IRS explores alternatives to selfie verification with ID.me

The Internal Revenue Service is reconsidering alternatives to ID.me, the controversial identity verification system already used by states and other federal agencies, after the public rejected the idea that taxpayers will have to take selfies to access their IRS.gov accounts.

A Treasury official told CBS MoneyWatch that the agency is looking at alternatives to the software.

The IRS announced its partnership with ID.me in November, under which taxpayers would have to register with the company to access their IRS.gov accounts to view their tax payment history or access to their tax transcripts. The deal received little scrutiny until this month, when security researcher Brian Krebs documented the process of verifying his identity by uploading documents, trying to take a selfie and connecting to an agent by video chat.

“Big Brother Tactics”

Lawmakers and civil liberties groups have called the process invasive.

“This is a very, very bad idea from the IRS. It will further weaken the privacy of Americans,” said Rep. Ted Lieu, a Democrat from California, noted on Twitter. “The IRS needs to reverse this Big Brother tactic, NOW.”

Sen. Ron Wyden, a Democrat representing Oregon, said he was “very disturbed” by the development.

In a statement, a Treasury spokesperson reiterated that ID.me accounts would not be required to file tax returns and said the agency was trying to balance ease of access with defending the agency against criminals.

“Lack of funding for IRS IT modernization has made it impossible for the IRS to invest in cutting-edge technology. The IRS today uses third-party service providers to validate the identification of individuals attempting to falsely access taxpayers. This includes ID.me, which is compliant with National Institute of Security Technology standards and used by multiple government agencies,” the spokesperson said.


MoneyWatch: Tax filing season starts today

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Irrecognizable

Civil rights advocates have long pointed out that facial recognition is less precise for people with darker skin than for those with lighter skin. Facial recognition technology led to the wrongful arrest of a man for shoplifting and the mistaken association of members of Congress with a photo database.

“No matter if the IRS needs a new way to verify identity, it shouldn’t use facial recognition, especially when there’s a lack of regulation regarding the use of facial images and other biometrics,” said Jeramie Scott, senior counsel at the Electronic Privacy Clearinghouse. “Especially when they plan to outsource that identification to a third party company who will now collect personal information as well, creating another target for your information to be lost,” he said.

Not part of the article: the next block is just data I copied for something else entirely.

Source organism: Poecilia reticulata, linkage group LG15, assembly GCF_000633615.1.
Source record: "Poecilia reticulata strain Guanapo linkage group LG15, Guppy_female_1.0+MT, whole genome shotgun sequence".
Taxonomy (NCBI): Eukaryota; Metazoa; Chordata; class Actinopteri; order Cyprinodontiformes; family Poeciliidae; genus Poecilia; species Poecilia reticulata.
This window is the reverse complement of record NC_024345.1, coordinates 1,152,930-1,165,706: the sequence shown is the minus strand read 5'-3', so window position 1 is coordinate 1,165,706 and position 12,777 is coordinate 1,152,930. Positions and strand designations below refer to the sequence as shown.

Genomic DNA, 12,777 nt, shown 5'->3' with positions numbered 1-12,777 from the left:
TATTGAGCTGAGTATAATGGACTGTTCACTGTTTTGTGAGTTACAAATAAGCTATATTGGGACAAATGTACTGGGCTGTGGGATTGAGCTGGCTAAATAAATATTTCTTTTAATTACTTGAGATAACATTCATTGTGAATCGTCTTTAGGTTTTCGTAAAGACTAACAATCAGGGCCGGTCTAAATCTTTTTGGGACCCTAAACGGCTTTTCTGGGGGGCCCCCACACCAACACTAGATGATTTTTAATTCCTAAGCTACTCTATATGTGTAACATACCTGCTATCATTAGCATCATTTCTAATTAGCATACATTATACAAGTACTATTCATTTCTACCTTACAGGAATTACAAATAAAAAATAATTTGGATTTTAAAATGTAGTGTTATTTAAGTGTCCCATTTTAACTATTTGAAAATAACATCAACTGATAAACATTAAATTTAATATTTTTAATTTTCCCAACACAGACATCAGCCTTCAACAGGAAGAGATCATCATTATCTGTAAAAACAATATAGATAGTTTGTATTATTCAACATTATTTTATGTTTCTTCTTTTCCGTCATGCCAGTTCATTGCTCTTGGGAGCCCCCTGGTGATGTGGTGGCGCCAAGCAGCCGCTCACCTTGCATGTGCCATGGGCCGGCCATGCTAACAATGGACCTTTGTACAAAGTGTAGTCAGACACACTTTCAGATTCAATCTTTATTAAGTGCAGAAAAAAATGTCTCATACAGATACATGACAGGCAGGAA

Once a user registers with ID.me, the company will be required to share their information with law enforcement if asked to do so, according to the Surveillance Technology Oversight Project, or STOP. Although users can revoke ID.me’s access to their data, the software must retain it for years to guard against fraud, potentially putting people at risk of identity theft.

EPIC, STOP, Fight For The Future and three other civil rights groups have launched a petition asking the IRS to revoke the contract. The petition has already received more than 1,000 signatures, according to Fight For The Future.

The founder and CEO of ID.me, Blake Hall, maintains that ID.me has high security standards that make online access both safer and more accessible to taxpayers than previous methods used by the IRS, which typically required users to have a credit report. Hall said ID.me stopped “tens of thousands” of potential attacks on the IRS that could have resulted in the theft of taxpayer identities.

“What we’re doing is just the digital equivalent of what every American does to open a bank account,” Hall said.

A company spokesperson said that 9 out of 10 users can successfully self-verify with ID.me and the process takes an average of 5 minutes.

However, due to the ubiquity of ID.me, that 10% failure is a lot of people. Since last year, when ID.me contracted with more than half of the US states to administer unemployment benefits, there have been countless complaints from people whose funds were improperly suspended or who could not be verified because they did not have the correct documents, could not access the Internet or for other reasons.

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